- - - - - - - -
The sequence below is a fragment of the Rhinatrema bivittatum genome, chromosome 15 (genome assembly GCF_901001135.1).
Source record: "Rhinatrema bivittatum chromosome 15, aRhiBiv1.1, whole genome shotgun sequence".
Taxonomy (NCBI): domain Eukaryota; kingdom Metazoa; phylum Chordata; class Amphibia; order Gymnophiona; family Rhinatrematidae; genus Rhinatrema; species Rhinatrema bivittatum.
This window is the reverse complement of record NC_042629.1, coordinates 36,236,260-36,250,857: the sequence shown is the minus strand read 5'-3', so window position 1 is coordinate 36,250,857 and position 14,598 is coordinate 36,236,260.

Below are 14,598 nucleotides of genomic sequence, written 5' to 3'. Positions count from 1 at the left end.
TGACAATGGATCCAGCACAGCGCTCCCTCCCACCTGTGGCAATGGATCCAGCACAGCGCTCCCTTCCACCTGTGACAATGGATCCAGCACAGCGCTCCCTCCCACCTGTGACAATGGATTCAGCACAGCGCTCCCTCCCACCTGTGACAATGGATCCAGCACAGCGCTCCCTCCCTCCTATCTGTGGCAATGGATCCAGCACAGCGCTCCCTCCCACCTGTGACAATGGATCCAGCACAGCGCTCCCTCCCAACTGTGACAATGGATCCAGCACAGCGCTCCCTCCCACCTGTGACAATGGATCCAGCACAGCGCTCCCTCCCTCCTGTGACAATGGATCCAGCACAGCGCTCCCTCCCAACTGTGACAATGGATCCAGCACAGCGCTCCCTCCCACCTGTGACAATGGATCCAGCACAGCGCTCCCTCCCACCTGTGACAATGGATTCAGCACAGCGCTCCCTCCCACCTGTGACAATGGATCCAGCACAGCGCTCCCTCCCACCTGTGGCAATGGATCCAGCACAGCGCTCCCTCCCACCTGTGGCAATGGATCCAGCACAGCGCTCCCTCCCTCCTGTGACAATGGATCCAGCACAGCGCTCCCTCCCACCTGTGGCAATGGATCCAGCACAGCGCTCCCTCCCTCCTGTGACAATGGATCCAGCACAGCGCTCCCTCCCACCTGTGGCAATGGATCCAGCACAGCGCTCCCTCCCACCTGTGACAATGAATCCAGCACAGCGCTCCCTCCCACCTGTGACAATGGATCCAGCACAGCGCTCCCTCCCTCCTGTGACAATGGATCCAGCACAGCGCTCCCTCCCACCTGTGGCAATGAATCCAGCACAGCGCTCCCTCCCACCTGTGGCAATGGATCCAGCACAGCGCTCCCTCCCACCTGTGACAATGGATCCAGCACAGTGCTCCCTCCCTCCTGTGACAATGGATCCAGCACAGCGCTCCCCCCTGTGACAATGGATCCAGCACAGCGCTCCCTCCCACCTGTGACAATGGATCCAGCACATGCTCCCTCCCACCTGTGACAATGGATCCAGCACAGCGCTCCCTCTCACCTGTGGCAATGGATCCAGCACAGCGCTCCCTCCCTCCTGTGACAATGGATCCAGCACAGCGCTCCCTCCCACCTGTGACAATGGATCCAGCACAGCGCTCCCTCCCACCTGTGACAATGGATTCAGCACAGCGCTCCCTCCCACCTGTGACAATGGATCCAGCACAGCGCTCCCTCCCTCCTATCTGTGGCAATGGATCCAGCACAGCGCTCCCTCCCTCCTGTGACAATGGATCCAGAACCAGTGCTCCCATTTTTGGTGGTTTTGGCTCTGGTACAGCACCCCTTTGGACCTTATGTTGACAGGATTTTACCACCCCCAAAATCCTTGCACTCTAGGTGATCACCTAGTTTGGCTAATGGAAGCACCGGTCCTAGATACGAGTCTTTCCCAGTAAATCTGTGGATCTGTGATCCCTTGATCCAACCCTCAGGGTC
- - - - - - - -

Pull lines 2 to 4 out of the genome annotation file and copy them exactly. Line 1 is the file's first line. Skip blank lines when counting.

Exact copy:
Source record: "Rhinatrema bivittatum chromosome 15, aRhiBiv1.1, whole genome shotgun sequence".
Taxonomy (NCBI): domain Eukaryota; kingdom Metazoa; phylum Chordata; class Amphibia; order Gymnophiona; family Rhinatrematidae; genus Rhinatrema; species Rhinatrema bivittatum.
This window is the reverse complement of record NC_042629.1, coordinates 36,236,260-36,250,857: the sequence shown is the minus strand read 5'-3', so window position 1 is coordinate 36,250,857 and position 14,598 is coordinate 36,236,260.